Looks to be a pretty big year for Wilco - the fathers of “dad rock” are slated to release the DVD documentary Ashes of American Flags on April 18, to be followed in June by a brand new studio album.
First of all, the DVD was filmed during their 2008 tour in support of Sky Blue Sky, and has just won “Best Cinematography” at the Big Sky Film Festival. It makes its Chicago premier on March 9. Though it can’t possibly match the dramatic story arcs of the band’s last documentary (I Am Trying To Break Your Heart), it is sure to be filled with great visuals, impassioned live performances, and revealing interviews with all band members, as evidenced by the trailer.
As far as the next album goes, Rolling Stone (the cutting edge magazine that just gave No Line On The Horizon 5 stars!) reported yesterday on the June release of an as-of-today untitled Wilco album. Basic tracks were recorded in January at the studio of Neil Finn during a trip to New Zealand (which also produced this video), and was overdubbed back at Wilco’s Chicago Loft studio. Word has it that the band is embracing the studio once again as a creative tool - meaning the album may be more Yankee Hotel Foxtrot than Sky Blue Sky. Though knowing Wilco, the new record will probably sound little like either of them. Songs confirmed for inclusion are "Wilco, The Song," "Deeper Down," "My Country Has Disappeared" and "Sunny Feeling."
I’ve been a fan of Wilco since the beginning, and they are without question among my favorite “all time” bands. That being said, I feel this new album has to jumpstart a new phase of artistic growth and adventurous music making to really solidify their place among this generation’s very best bands. By my count, they’ve made 3 classic records - Being There, Summerteeth, and Yankee Hotel Foxtrot - each of which followed a clear trajectory of improvement from the one before it. But with A Ghost Is Born and Sky Blue Sky there has been, IMHO, an evident decline over the past 6 or 7 years in studio quality - (read this post for my exact issues with AGIB). Wilco has been around for a long time now, since 1995, and don’t appear to be going anywhere soon - their current lineup has proven to be the most stable in their, er, troubled history. It would be a shame for Wilco, and more specifically Jeff Tweedy, to allow the band to drift into mediocrity after such a tremendous creative period (‘97-’02). I think a good comparison would be to R.E.M. - a band whose greatness is not in question due to their extended run of excellent-to-classic albums (Murmer through Automatic For The People, arguably even New Adventures In Hi-Fi), but who, since then, have released a string of lazy albums that just sound like a much lesser version of the old stuff.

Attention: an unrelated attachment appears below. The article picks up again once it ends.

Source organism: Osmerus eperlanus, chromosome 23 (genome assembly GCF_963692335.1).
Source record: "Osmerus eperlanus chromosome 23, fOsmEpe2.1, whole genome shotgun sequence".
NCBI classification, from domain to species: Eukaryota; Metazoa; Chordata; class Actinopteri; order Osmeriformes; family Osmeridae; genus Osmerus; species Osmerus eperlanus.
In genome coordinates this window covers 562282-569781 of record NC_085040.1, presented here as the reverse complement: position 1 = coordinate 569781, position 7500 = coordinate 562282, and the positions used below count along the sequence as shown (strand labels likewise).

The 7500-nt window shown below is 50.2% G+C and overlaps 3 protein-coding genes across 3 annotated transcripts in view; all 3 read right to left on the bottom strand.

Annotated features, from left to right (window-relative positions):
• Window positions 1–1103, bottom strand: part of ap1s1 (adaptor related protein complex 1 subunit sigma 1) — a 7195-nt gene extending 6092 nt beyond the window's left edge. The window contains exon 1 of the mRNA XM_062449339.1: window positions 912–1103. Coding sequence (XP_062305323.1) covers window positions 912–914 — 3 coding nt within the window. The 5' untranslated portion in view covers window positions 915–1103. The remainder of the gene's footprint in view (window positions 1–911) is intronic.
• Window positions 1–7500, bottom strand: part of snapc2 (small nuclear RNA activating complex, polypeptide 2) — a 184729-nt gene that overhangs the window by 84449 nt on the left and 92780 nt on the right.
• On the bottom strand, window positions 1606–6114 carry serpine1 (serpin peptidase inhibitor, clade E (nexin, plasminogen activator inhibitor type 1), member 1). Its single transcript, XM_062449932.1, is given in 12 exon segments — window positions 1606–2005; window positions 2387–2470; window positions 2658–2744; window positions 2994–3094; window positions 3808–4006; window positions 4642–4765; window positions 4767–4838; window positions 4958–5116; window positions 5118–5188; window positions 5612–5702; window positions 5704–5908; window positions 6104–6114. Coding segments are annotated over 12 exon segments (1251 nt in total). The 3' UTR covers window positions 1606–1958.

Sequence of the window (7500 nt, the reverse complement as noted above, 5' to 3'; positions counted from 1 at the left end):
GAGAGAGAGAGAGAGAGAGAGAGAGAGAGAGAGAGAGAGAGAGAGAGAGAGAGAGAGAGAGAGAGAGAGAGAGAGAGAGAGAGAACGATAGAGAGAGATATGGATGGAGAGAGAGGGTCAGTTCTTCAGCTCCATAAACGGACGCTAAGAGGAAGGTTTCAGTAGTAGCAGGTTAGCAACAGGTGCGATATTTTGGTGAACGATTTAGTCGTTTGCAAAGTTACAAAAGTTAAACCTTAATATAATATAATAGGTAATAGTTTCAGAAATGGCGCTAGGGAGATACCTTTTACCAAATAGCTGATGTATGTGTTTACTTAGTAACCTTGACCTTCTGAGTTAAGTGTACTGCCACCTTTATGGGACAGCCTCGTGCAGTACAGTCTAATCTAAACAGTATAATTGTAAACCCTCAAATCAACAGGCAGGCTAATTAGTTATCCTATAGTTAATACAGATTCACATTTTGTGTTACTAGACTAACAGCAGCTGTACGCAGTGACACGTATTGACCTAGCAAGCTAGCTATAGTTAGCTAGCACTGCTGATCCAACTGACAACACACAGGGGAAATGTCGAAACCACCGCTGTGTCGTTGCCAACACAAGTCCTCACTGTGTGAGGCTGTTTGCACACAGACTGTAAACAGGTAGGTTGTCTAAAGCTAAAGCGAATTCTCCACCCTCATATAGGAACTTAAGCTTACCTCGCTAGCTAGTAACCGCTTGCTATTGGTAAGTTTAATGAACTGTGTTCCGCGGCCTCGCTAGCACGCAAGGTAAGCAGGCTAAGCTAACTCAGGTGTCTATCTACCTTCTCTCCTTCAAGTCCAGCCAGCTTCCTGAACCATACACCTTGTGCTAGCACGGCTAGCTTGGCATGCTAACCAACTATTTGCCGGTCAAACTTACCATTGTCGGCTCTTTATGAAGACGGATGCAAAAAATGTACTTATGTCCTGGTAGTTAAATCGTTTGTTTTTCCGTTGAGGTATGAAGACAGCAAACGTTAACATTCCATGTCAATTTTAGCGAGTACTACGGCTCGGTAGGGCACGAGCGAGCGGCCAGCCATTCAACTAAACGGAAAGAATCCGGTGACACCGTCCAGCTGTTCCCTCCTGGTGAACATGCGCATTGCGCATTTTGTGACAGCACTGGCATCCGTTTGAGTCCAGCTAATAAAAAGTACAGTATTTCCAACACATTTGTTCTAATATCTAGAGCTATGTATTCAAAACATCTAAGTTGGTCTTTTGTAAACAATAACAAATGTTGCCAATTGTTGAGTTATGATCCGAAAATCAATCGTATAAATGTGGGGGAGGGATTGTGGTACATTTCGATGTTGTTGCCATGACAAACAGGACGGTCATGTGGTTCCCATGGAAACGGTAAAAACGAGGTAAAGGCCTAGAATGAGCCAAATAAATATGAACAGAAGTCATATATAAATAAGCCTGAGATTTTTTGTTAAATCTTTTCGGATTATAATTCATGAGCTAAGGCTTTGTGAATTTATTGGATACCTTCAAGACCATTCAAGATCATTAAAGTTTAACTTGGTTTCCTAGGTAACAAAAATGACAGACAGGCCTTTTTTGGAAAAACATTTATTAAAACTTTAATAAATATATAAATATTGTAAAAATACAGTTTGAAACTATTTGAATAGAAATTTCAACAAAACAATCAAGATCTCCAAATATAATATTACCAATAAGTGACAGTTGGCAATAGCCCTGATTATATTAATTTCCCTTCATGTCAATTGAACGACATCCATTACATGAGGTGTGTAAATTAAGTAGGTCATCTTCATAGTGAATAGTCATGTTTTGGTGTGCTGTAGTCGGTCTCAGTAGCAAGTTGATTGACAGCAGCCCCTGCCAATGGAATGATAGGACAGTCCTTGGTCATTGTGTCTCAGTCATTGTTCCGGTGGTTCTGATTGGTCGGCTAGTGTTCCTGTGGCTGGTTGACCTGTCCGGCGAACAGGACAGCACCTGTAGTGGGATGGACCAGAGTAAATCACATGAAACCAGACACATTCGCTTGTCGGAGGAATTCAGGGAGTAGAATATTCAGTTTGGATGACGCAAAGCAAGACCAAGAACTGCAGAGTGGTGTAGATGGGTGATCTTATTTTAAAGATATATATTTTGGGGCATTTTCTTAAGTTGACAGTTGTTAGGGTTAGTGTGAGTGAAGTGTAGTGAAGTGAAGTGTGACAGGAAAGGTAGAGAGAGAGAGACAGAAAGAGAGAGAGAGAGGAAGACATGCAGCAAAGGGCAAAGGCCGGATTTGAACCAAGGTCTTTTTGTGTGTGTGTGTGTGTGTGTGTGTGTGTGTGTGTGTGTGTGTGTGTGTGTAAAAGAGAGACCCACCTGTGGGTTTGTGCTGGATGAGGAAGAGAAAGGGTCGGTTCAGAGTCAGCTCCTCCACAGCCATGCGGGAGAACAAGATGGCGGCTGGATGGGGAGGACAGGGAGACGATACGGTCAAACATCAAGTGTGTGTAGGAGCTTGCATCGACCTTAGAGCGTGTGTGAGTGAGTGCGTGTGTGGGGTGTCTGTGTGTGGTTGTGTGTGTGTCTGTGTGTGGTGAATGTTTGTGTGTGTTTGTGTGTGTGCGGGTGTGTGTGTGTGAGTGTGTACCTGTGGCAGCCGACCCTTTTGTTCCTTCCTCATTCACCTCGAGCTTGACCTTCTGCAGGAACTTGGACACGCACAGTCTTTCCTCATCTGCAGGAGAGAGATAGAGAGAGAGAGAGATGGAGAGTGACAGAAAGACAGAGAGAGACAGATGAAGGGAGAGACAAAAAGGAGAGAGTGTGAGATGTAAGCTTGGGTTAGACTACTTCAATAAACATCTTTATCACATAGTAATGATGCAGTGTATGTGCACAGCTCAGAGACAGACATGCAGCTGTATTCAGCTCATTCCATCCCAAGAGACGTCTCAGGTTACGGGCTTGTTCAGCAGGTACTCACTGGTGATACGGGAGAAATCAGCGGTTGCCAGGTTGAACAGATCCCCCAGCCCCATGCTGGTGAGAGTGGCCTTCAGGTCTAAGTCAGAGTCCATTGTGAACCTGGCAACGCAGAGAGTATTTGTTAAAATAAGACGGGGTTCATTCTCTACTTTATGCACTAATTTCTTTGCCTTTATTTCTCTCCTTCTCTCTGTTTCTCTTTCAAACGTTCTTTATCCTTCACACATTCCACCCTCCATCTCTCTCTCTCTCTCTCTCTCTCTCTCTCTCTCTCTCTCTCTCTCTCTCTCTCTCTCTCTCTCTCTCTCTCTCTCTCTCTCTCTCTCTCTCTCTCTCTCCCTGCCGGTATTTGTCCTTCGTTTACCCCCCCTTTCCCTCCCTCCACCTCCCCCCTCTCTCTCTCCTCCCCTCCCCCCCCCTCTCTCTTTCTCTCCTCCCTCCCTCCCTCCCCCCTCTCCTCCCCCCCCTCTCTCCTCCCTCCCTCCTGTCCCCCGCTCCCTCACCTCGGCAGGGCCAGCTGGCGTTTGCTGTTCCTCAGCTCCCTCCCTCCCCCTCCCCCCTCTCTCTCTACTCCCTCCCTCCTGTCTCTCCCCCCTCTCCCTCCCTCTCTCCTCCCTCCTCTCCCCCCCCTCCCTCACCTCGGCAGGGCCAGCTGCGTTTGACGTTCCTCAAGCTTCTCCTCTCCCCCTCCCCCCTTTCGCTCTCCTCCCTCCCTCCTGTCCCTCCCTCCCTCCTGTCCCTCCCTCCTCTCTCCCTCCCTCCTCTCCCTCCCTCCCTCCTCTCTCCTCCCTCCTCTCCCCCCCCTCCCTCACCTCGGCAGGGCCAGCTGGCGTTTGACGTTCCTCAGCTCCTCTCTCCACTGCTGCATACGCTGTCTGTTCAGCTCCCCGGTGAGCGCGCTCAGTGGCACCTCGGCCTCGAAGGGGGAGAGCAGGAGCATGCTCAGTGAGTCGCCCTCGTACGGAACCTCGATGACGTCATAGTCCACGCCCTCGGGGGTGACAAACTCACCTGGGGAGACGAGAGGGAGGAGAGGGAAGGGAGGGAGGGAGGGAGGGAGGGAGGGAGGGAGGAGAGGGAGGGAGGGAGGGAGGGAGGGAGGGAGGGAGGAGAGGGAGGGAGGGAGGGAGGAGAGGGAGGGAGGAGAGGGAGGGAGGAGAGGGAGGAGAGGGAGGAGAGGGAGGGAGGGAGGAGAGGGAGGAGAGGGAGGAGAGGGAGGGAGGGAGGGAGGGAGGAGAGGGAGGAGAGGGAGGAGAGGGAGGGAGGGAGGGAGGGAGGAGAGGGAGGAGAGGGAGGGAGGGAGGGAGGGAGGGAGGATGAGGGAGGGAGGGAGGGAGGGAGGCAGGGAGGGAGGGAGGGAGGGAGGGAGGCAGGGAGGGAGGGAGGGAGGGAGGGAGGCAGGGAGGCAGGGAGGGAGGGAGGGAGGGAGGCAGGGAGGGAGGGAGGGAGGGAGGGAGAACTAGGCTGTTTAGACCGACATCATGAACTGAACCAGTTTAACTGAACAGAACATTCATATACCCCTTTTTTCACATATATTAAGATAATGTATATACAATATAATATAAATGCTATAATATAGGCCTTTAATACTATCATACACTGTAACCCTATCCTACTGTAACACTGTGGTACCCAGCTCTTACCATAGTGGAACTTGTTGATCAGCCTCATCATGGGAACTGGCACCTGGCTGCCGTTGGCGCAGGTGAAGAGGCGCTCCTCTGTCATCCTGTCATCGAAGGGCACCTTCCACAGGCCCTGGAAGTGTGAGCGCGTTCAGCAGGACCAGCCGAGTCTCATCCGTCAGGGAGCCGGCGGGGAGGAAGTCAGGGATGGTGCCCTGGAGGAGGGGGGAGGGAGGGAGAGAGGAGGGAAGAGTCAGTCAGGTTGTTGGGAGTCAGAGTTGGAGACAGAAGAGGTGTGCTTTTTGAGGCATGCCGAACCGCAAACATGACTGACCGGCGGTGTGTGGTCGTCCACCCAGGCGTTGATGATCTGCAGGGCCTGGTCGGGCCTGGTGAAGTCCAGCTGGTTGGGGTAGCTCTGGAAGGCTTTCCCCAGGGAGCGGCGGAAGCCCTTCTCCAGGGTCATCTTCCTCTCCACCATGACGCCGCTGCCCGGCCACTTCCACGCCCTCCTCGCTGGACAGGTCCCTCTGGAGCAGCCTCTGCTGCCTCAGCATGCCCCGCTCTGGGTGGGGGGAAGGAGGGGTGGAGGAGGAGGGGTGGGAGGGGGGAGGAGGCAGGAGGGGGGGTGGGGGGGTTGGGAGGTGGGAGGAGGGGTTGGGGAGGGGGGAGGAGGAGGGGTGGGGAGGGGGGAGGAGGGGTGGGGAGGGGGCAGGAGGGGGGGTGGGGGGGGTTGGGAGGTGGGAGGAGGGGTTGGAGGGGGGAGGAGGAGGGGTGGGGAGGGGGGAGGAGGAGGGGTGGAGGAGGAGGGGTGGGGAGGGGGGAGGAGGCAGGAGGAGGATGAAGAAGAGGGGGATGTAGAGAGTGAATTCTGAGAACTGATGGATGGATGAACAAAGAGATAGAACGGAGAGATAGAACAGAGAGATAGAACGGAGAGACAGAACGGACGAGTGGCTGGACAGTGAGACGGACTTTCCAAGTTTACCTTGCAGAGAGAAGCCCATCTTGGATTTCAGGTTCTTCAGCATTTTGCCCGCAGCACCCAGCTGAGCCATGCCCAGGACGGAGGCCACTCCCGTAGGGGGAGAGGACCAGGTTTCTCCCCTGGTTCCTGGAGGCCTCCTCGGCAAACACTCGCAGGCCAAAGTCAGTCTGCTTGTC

Wilco are still a fantastic live act, no doubt, but the past 2 studio albums just haven’t lived up to what I've come to expect from this band. Sky Blue Sky, to me, sounds like an album made specifically for aging public radio listeners who wished those youngsters in Wilco weren’t so damn noisy. I used to think the “dad rock” moniker that I teased about to begin this post was unfair. Wilco has put out some pretty challenging and adventurous music well into their upper 30’s, but Sky Blue Sky was just too domesticated to distance the band from the tag. At this point as elder statesmen of indie-rock, do they still have it in them to really dare their audience to follow them along for the ride - as they have so successfully in the past? Remember what the alt-country purists thought about Summerteeth, or what Reprise thought of YHF? Can this new album do for them what In Rainbows did for Radiohead - make it clear that there's still music in them that is nearly as vital and engaging as their best work. I really hope they can.
If you made it this far, thanks for reading my ramblings. Here's a promising new song Wilco has been playing live for 6 or 8 months now.
MP3 :: One Wing (live from Lollapalooza, 2008)